THEATRE’S MOD­ERN MAKEOVER

Life & Style Weekend - - MAGAZINE | ESCAPE -

From the minute you step into Mel­bourne’s Princess Theatre, you are be­ing trans­ported into the wiz­ard­ing world.

The his­toric theatre un­der­went a mul­ti­mil­lion-dol­lar re­fur­bish­ment to ac­com­mo­date Harry Pot­ter and the Cursed Child. The ex­te­rior has a fresh coat of paint in­clud­ing gold touches on the fa­cade’s or­nate plas­ter­work, and a gi­ant bird’s nest sculp­ture has been in­stalled.

In­side, changes in­clude new stained glass lunette win­dows and light fix­tures, new seats and Hog­warts-themed wall­pa­per and car­pet.

Un­seen in­fra­struc­ture was also up­graded to ac­com­mo­date the play’s tech­ni­cal ef­fects.

“There were so many tal­ented peo­ple in­volved through­out the ren­o­va­tion process,” theatre de­sign­ers Chris­tine Jones and Brett J Banakis said. “We proudly worked with nu­mer­ous lo­cal trades­peo­ple in­clud­ing our team of Mel­bourne-based en­gi­neers, con­trac­tors, car­pen­ters and crafts­men.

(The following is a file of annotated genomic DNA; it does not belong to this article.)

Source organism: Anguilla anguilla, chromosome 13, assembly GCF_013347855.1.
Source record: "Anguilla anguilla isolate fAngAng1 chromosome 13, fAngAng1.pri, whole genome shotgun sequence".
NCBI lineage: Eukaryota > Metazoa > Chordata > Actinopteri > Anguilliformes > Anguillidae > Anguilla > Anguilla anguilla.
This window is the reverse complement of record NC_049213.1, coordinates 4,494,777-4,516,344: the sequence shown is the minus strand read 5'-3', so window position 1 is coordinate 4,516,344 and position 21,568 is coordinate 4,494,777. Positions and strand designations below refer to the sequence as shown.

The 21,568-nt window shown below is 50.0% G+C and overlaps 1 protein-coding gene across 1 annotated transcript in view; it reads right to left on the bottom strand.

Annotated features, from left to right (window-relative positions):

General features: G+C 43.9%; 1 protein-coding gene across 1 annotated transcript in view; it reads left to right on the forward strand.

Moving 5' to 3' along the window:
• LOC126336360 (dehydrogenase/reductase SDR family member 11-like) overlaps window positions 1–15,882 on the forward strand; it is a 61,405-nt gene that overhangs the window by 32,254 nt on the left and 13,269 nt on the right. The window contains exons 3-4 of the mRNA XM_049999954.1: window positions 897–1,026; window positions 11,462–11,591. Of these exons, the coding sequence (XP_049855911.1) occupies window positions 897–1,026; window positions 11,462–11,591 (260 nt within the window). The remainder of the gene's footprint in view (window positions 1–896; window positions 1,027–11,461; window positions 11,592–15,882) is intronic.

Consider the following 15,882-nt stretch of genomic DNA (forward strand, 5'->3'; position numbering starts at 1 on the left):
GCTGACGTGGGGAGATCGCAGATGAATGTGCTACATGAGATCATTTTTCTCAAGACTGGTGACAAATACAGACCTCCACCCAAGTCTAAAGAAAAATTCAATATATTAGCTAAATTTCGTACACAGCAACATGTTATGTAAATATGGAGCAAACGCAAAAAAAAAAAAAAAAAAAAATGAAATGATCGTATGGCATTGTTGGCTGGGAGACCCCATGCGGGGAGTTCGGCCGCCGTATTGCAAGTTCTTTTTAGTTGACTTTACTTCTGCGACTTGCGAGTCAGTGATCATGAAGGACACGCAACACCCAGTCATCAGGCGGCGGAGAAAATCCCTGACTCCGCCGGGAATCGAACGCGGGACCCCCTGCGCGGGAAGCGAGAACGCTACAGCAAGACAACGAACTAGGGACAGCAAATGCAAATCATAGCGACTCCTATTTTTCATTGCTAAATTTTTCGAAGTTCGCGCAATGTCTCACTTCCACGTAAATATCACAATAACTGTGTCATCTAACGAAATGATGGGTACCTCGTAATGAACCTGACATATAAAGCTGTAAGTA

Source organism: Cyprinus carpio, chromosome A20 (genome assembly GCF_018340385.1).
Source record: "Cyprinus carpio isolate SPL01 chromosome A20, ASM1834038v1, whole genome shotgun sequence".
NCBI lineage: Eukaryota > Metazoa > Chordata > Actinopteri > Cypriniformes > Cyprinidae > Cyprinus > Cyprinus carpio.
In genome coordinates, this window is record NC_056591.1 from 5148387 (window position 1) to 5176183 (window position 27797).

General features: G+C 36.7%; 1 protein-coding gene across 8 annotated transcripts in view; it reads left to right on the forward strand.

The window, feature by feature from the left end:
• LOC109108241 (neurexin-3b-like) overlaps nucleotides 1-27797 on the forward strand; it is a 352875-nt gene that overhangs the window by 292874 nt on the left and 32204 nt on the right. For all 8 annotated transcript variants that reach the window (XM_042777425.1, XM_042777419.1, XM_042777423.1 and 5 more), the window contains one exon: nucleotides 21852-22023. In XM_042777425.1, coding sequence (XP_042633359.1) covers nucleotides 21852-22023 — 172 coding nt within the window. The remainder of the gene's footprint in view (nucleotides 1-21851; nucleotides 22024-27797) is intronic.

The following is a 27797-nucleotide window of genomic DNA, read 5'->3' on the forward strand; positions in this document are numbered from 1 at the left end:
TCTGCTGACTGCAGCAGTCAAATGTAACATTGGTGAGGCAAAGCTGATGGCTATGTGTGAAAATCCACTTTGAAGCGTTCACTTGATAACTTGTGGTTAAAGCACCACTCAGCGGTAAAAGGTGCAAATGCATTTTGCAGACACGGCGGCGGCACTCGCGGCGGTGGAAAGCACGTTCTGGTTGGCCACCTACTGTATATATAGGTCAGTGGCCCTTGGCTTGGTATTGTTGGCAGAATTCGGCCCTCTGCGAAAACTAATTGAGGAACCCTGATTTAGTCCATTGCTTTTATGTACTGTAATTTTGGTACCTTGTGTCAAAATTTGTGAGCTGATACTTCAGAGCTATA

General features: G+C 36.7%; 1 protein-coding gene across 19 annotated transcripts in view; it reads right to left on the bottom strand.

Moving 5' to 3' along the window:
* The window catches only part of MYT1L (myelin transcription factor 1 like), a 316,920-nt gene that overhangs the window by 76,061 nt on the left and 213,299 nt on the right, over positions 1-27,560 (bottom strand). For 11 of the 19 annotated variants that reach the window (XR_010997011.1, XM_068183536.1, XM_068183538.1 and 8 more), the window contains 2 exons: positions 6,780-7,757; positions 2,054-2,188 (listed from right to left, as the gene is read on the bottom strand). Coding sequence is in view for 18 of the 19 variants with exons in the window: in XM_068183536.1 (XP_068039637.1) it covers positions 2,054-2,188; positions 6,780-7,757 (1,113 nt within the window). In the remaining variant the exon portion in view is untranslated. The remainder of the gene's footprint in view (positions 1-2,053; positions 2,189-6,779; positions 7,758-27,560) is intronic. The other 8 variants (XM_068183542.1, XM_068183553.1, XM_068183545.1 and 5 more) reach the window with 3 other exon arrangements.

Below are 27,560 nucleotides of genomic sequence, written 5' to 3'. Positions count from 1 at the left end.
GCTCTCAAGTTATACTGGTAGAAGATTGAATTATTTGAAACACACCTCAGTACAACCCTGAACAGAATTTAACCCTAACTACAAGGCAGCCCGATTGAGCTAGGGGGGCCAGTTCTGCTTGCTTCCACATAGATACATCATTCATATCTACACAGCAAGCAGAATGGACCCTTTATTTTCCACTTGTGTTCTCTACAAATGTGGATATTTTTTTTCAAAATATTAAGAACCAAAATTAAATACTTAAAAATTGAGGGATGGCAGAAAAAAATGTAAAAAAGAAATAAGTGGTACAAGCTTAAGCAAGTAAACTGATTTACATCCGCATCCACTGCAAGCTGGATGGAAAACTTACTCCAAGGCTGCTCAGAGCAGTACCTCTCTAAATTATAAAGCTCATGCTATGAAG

“To­gether, we have built a home for artists and au­di­ences now, and we hope, for gen­er­a­tions to come.”

The ex­ten­sive works needed to se­cure the award-win­ning pro­duc­tion are al­ready pay­ing off. Ex­perts fore­cast The Cursed Child will in­ject mil­lions, even po­ten­tially bil­lions, into the Victorian econ­omy over its long run.

“Typ­i­cally, tourists from in­ter­state and over­seas make up 30 per cent of au­di­ences for Mel­bourne’s theatre shows,” a Visit Vic­to­ria spokesman re­cently told the Her­ald Sun. “But Harry Pot­ter and the Cursed Child is ex­pected to draw much higher num­bers, given 75 per cent of ticket hold­ers for the play in New York are tourists.”

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